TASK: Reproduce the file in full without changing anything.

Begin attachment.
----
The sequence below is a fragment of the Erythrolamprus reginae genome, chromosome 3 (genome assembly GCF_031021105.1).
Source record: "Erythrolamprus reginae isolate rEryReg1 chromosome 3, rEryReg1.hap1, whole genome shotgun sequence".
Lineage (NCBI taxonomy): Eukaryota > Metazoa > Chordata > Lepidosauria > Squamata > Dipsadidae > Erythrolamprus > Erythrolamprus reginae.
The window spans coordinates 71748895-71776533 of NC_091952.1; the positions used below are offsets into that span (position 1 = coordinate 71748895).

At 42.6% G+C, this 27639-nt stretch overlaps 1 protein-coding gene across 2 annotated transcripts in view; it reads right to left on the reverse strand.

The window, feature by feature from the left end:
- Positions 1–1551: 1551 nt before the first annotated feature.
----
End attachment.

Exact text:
The sequence below is a fragment of the Erythrolamprus reginae genome, chromosome 3 (genome assembly GCF_031021105.1).
Source record: "Erythrolamprus reginae isolate rEryReg1 chromosome 3, rEryReg1.hap1, whole genome shotgun sequence".
Lineage (NCBI taxonomy): Eukaryota > Metazoa > Chordata > Lepidosauria > Squamata > Dipsadidae > Erythrolamprus > Erythrolamprus reginae.
The window spans coordinates 71748895-71776533 of NC_091952.1; the positions used below are offsets into that span (position 1 = coordinate 71748895).

At 42.6% G+C, this 27639-nt stretch overlaps 1 protein-coding gene across 2 annotated transcripts in view; it reads right to left on the reverse strand.

The window, feature by feature from the left end:
- Positions 1–1551: 1551 nt before the first annotated feature.